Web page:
An extraordinary documentary with an intimacy rarely found in today’s sarcastic culture vis-à-vis sex and old age. 74 minutes which you won’t forget. Deservedly won Best Long Documentary at the festival as well.
Exactly the Same (Genau Gleich, Germany)
“Andrés’ new girlfriend Anna threatens the inner relationship between him and his twin sister Alina. Alina cannot accept her brother’s newfound happiness, since she wants to share him with nobody. Alina has to painfully learn that loving also means letting go.”
One of the best explorations of incestuous inclinations I’ve seen on the silver screen. I subtitled the film, and hope it runs at more festivals!
December 6, 2009
I figured a blog after a month was sufficient suspense for the world. Summarized below are some of my experiences, assembled from the hazy recesses of my memory.
November 9, 2009: The 20th anniversary of socialism’s unexpected collapse saw Kat and I standing in front of the Brandenburg Gate in the rainy cold from about 5:30 p.m. until about 9:30 p.m., during which time most of what we could see was umbrellas. Much of the crowd consisted of slightly drunk tourists. The orchestra played a handful of depressing modernist tunes and then the Berliner Luft song, which some people really liked. Then all the world leaders got up and gave trite speeches that amounted to more-or-less the same thing. Lech Walesa got up and struck down part of the “domino wall” they built, but got injured a split second later. By that point, Kat was wet and freezing, so we tried to go home – to no avail! They had blocked off our subway exit, and they had barricades on every street. Freedom without walls, my behind! So we carefully wound our way to Friedrichstrasse to take the S-Bahn home. The next day, I asked the Berliners at my school what their evening was like: they stayed at home and watched the events on television.
Far less mediocre was the retreat for the HFF Potsdam-Babelsberg retreat to Eberswalde. The purpose of the retreat was ostensibly to party hard and plan sehsüchte, our student film festival in Potsdam-Babelsberg and the largest of its kind in Europe. Needless to say, I think we did more of the former than the latter, which gave me a serious headache complex on Saturday. Despite the aching pains from between my ears, I managed to see the absolutely stunning Brandenburg countryside, which reminded of me of Adventures of Werner Holt or I Was 19 (always DEFA films with me).
The following Friday, our sehsüchte team met at the Kino Arsenal for four hours with, oh, none other than the top figures of the Berlinale. This seems like a once-in-a-lifetime sort of opportunity for me, so I feel like a thorough description is in order. We first spoke with Dieter Kosslick, director of the entire festival, about financing the Berlinale via the KVB (Kulturveranstaltung des Bundes Berlin) and how one must maintain financial control to survive as an institution. He then described the Berlinale under Moritz de Hadeln (1980-2001) as organized like a “Stalinist hierarchy” (ouch!) and bid that we spread responsibility for our festival evenly amongst ourselves. Some fun facts about the Berlinale I learned: from about 5,700 films submitted, only 350 are accepted for the festival (and the submission fee is non-refundable, naturally); no films between 30 and 60 minutes in length are eligible; there are over 800 official festival guests, but 21,000 accreditations given out … including those for over 4,000 journalists; the Berlinale will be converting to a full HD festival, meaning everything will be projected within 3-4 years as JPEG2000. Then we spoke with Thomas Hailer (Program Manager), Karin Hoffinger (Program/International Relations), André Stever (Film Materials), Maryanne Redpath (Generation – kids program), Christina Szápáry (Event Management), Susanne Willadt (Accreditation) and Frauke Greiner (Press), all one after the other and regarding what their job looks like, etc. The chief concern that they seem to have in dealing with the Hollywood majors – but also independents – these days is with piracy, namely that the festival screening copy doesn’t fall onto the Internet somehow. These days, they have orange, satellite-controlled hard-drives that control when movies can be projected from the data held within. Crazy stuff.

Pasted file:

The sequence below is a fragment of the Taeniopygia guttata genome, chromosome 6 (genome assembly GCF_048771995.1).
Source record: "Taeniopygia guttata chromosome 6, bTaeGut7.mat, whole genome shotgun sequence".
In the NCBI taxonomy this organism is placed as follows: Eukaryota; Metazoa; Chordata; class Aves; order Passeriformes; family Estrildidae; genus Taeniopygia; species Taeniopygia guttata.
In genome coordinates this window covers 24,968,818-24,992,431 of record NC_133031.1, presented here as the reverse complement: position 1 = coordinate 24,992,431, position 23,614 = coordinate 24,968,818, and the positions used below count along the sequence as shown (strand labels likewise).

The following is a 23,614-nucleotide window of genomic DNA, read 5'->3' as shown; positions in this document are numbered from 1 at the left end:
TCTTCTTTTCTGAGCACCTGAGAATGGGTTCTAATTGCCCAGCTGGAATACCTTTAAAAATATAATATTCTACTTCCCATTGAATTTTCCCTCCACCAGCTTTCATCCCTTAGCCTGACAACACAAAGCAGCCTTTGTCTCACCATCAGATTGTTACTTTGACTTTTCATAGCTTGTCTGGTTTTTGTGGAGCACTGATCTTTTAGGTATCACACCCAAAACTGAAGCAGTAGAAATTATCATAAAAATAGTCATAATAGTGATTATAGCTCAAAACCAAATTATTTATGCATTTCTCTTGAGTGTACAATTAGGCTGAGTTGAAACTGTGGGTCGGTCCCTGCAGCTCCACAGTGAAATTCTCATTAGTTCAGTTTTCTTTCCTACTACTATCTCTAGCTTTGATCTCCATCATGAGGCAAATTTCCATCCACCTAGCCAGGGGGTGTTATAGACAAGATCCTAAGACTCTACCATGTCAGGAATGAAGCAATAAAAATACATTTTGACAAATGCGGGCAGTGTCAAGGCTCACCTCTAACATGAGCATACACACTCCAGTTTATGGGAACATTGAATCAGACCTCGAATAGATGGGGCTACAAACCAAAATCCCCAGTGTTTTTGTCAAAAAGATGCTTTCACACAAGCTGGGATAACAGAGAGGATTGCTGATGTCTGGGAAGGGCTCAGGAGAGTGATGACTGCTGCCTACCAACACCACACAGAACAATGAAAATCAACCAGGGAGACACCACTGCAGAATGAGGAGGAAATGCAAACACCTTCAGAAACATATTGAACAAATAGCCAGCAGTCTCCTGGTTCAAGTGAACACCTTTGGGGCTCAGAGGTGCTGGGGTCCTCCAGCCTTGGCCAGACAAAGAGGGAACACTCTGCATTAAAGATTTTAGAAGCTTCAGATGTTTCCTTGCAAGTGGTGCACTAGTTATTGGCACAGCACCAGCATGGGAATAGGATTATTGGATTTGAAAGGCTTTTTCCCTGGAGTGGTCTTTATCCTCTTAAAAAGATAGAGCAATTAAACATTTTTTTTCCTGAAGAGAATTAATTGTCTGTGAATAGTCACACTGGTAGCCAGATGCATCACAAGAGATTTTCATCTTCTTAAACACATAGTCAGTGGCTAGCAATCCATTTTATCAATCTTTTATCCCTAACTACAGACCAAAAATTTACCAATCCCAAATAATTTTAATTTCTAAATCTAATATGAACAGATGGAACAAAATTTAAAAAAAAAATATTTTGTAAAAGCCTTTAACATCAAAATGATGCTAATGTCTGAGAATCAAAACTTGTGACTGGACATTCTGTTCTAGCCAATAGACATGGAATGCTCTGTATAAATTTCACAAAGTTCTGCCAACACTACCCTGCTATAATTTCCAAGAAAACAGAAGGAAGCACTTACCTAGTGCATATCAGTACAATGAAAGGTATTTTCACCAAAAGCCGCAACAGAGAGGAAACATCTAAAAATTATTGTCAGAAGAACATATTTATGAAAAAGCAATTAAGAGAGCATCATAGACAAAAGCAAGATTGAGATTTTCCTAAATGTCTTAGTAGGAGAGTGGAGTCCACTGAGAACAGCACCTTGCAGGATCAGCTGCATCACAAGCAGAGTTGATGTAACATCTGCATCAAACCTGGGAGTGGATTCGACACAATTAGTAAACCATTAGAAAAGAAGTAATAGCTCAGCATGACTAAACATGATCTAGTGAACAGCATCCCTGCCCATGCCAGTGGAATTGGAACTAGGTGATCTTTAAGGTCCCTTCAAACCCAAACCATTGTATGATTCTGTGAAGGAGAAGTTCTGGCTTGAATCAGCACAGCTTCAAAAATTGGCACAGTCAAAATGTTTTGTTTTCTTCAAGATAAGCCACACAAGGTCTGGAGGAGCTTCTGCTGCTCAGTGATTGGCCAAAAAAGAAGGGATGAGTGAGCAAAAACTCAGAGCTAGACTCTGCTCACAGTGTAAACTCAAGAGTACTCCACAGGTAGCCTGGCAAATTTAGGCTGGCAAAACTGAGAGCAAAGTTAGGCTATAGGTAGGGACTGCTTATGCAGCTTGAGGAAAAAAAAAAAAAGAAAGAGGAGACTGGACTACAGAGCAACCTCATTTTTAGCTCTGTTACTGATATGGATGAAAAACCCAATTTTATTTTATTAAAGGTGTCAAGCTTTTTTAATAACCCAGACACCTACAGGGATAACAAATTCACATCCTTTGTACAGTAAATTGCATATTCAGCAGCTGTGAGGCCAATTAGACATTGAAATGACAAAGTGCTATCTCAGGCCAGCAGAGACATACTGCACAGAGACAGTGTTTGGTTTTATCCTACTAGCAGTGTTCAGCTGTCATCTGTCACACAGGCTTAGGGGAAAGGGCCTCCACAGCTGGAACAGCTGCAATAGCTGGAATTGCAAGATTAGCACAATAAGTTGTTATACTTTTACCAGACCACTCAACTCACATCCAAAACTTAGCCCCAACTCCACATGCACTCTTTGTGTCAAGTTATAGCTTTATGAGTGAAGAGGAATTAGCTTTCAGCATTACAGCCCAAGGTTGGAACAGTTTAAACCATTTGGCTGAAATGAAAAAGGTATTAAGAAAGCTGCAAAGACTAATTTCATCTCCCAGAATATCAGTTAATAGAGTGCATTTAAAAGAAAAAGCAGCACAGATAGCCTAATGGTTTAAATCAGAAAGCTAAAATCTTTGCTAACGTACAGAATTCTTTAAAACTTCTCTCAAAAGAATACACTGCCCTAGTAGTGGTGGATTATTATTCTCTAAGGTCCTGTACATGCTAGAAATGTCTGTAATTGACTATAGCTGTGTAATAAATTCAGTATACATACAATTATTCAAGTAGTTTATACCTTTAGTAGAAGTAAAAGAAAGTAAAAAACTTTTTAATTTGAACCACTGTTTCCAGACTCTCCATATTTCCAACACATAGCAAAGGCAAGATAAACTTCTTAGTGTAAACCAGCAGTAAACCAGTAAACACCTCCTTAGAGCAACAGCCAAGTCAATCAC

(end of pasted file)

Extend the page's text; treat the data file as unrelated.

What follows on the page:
From the Berlinale meeting, I ran over to Kino Babylon on Rosa Luxembourg Platz to attend the DEFA-Stiftung Award Ceremony as the representative of the DEFA Film Library. There, I saw everybody from the Who’s Who of GDR cinema there – Erika Richter, Wolfgang Kohlhaase, Andreas Voigt, Ralf Schenk – the list just keeps going. The awards ceremony itself was rather dry – though the great German-language film journal Revolver deservedly won an award – but included a never-before-seen hilarious short about robbers breaking into a symphony orchestra house using the timing of the music being played in the hall itself. Afterward, I got a chance to have a long conversation with Stefan Kolditz about his father Gottfried, and other topics, and then hit an excellent Vietnamese restaurant down the street with Kat.
On Saturday morning (11/21), we had brunch in Prenzlauer Berg with screenplay author Katharina Reschke and her partner Oliver Schuette, both of whom taught at Grinnell College for a stint. The weather was so nice that the whole population of Prenzlauer Berg seemed to be outside to enjoy the sun. Then we followed the brunch with preparations for a dinner with Luisa Greenfield and Ming Tsao, which was both tasty and highly polemic.